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California Seeks Input on Prepaid Gas Purchase Plan

December 28, 1998
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California Seeks Input on Prepaid Gas Purchase Plan

An ambitious plan to prepay for large volumes of gas under a multi-year contract is under consideration by the California agency responsible for procuring natural gas for state facilities. Staffers of Natural Gas Services, a unit of the state's Department of General Services, would like to hear ideas about implementing such a program from potential suppliers.

As it currently envisions the program, NGS is looking for between 15 Bcf and 50 Bcf of gas delivered at rates of 3-5 Bcf/year (that would cover 20-30% of total annual usage by facilities in the NGS program). The gas would be bought for even or nearly even delivery rates over the next five to 10 years starting in July 1999. Delivery points would be Malin, the PG&ampE citygate and the Southern California border. NGS wants a fixed price from the supplier, with possible limited participation in sharing savings during periods of extremely low gas prices.

NGS would use its own means to finance pre-payment for the gas, so it is not actively seeking proposals that include financing, said Marshall D. Clark, manager of the DGS Natural Gas Services Program. "We can borrow money for the pre-payment at a fairly low rate," Clark said. There have been a number of pre-payment deals lately between government agencies which currently are able to borrow money at exceptionally low interest rates at the same time gas prices are low. (See story below about the Municipal Gas Authority of Mississippi). The agency "will obviously have strong requirements for certainty of delivery for the full term and volume of the deal," he added.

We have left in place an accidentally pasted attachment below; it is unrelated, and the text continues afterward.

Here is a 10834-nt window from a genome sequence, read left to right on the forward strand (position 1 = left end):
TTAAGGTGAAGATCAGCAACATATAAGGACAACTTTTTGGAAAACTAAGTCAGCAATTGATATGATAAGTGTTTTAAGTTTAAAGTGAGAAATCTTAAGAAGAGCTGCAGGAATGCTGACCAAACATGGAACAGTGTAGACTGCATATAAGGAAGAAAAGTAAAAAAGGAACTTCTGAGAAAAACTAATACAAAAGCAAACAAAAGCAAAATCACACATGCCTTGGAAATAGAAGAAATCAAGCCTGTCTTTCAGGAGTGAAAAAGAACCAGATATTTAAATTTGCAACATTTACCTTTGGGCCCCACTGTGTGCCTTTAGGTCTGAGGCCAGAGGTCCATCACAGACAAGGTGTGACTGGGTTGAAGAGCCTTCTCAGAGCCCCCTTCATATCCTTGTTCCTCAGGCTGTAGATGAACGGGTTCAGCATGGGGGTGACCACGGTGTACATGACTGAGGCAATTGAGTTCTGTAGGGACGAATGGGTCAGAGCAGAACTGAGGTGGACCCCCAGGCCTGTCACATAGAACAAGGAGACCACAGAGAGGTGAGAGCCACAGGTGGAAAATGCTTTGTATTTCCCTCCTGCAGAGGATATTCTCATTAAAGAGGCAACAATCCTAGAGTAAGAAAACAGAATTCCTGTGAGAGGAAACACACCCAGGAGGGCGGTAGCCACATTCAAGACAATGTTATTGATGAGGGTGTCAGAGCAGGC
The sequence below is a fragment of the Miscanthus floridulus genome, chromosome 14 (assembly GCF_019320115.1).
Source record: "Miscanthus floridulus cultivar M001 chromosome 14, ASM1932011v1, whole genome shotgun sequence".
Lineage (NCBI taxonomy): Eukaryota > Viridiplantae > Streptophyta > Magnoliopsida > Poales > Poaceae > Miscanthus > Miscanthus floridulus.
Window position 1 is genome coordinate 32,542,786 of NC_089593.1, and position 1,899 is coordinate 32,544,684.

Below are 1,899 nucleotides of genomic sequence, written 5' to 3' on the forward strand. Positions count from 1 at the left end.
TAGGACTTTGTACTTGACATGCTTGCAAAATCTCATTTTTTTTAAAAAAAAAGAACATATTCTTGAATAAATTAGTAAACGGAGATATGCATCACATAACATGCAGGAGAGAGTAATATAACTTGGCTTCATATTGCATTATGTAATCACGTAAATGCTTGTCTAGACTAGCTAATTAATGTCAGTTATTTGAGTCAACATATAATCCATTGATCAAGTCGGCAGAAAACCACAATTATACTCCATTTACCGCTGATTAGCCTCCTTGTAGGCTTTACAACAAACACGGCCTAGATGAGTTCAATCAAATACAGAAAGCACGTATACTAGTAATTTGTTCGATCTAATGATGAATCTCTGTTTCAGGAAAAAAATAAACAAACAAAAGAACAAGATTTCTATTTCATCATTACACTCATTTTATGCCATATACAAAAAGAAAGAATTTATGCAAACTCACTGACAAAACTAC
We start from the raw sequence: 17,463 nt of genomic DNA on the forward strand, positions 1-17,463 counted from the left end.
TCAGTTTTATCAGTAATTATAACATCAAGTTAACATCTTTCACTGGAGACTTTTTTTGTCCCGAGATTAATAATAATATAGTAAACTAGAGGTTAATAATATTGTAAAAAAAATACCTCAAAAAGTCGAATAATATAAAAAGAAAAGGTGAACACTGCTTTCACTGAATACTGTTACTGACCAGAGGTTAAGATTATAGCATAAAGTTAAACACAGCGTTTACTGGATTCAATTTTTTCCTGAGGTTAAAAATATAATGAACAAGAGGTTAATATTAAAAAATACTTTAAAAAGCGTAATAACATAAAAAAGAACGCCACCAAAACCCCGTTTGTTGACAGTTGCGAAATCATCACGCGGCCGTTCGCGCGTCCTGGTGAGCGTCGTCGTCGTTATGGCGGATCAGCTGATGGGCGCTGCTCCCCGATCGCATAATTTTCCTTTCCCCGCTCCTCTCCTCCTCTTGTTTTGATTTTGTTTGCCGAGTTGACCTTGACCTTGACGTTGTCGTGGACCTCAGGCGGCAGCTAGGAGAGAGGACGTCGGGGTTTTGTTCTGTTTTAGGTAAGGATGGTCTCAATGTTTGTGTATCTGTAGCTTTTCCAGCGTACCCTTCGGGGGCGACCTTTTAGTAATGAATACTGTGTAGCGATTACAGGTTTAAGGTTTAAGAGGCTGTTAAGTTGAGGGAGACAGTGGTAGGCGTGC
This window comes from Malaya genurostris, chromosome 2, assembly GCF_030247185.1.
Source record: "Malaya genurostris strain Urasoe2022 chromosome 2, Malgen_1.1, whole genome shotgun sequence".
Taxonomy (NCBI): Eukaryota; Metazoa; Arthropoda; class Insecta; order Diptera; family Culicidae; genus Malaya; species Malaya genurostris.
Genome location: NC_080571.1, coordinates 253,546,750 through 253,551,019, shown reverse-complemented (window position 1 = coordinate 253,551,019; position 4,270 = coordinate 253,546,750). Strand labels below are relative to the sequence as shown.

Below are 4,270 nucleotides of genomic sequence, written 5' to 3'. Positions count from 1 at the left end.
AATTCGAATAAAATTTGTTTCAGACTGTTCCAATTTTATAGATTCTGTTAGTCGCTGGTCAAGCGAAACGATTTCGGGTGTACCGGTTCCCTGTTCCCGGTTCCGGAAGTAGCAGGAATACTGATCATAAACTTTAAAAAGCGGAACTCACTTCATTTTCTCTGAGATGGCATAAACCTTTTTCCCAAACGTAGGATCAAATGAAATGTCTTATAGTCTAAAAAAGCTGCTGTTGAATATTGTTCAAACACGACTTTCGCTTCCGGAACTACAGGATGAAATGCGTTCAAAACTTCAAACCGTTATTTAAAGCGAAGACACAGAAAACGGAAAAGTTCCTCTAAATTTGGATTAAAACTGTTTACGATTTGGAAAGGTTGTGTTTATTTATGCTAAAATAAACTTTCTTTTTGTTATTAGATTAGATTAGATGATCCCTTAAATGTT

The potential for rising California gas prices -- due to expansions of Northern Border and TransCanada and the Alliance Pipeline project shifting Canadian supplies more toward the Midwest market -- played no part in NGS testing the pre-payment waters, Clark said. "We feel like we've seen most of that [higher California prices] happening already," he said, pointing out that only a few years ago basis at the California border used to be Nymex [Henry Hub futures contract] minus 60-80 cents, "and now we're Nymex-plus."

The state currently buys about half of its gas at fixed prices (25% on an annual basis and 25% under five-year contracts), with the other half tied to the monthly California indexes of NGI's Gas Price Index. Clark sees the pre-payment proposal as another way of trying to diversify the government's supply portfolio. "We've heard of several deals like this being done before, and it looks like it makes good sense for us," he said.

NGS wants to schedule informal presentations from suppliers in Sacramento during the first three weeks of January (Jan. 4-22). After reviewing the proposals, NGS would specify its exact terms and conditions for the program and conduct an open bidding process to choose a provider. Because of a delay while NGS makes supporting contract commitments with public sector facilities customers (non-state government groups such as municipal and county governments and school campuses), bidding is expected to take place in mid to late April.

Those interested in making a presentation or seeking further information should contact Clark at (916) 324-1283 or via e-mail at mclark@dgs.ca.gov.

Roger Tanner, Houston

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